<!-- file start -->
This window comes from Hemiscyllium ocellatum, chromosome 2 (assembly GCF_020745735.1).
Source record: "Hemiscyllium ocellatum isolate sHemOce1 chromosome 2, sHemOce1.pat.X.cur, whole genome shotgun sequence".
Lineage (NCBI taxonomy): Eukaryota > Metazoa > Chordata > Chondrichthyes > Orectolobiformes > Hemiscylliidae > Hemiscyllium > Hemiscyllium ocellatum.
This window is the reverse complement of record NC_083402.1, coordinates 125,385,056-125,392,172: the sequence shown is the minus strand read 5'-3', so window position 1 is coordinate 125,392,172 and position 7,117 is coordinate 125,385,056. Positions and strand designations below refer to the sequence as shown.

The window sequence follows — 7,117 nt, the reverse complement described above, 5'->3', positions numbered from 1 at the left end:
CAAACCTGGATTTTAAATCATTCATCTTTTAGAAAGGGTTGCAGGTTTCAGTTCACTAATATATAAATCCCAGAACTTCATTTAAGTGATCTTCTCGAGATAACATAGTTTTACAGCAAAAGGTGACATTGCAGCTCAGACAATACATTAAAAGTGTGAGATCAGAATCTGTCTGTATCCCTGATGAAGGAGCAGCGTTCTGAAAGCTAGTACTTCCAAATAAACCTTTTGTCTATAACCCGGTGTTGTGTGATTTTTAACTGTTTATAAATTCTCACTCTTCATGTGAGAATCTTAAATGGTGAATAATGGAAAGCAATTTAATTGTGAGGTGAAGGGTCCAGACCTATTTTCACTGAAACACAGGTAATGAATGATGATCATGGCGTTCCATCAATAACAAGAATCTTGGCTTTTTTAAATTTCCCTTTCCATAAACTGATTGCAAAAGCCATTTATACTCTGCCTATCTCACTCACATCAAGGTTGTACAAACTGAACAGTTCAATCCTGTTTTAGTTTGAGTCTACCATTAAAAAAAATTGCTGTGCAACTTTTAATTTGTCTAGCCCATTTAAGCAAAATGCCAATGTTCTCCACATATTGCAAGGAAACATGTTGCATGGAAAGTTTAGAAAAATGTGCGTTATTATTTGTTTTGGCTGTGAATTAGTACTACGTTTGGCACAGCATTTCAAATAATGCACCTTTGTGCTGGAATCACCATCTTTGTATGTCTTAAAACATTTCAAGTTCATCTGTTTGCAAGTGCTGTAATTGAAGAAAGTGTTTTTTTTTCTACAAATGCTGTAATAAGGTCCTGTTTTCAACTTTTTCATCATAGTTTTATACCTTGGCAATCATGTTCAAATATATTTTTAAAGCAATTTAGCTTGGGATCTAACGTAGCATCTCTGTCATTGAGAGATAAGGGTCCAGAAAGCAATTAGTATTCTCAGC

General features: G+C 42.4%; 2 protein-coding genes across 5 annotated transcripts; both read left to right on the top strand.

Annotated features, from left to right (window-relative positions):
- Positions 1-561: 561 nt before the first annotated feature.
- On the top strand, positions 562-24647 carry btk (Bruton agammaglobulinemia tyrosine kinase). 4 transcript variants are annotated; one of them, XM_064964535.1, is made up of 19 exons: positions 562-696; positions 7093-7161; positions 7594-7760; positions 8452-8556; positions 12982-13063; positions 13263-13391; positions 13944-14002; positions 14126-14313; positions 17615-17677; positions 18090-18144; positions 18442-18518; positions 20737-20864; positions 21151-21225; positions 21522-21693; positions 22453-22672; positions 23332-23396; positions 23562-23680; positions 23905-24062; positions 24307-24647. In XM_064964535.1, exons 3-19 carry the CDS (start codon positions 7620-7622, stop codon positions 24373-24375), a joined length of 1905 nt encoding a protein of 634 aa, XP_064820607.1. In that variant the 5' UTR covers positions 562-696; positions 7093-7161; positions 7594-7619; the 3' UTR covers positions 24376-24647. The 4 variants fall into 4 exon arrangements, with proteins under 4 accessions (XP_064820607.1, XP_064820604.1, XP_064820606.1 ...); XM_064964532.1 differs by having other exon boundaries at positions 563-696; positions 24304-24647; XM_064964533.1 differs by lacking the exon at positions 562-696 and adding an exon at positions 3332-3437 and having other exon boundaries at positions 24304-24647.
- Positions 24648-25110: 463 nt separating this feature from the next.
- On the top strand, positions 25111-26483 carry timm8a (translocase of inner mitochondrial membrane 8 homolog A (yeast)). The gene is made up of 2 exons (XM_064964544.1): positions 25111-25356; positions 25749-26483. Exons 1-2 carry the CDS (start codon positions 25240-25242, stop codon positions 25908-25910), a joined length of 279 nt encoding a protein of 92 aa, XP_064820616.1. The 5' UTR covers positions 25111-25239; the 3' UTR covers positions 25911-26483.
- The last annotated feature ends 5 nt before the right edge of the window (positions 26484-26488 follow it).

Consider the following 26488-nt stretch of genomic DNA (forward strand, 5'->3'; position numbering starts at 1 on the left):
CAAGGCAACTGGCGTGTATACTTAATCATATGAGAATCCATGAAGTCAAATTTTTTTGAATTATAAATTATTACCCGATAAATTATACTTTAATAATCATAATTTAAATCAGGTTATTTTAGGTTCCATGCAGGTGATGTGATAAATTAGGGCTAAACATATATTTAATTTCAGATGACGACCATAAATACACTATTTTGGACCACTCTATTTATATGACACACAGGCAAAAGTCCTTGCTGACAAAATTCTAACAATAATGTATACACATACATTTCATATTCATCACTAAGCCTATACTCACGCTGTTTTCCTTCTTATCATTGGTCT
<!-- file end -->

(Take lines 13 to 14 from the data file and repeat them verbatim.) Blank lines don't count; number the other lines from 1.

- The last annotated feature ends 5 nt before the right edge of the window (positions 26484-26488 follow it).

Consider the following 26488-nt stretch of genomic DNA (forward strand, 5'->3'; position numbering starts at 1 on the left):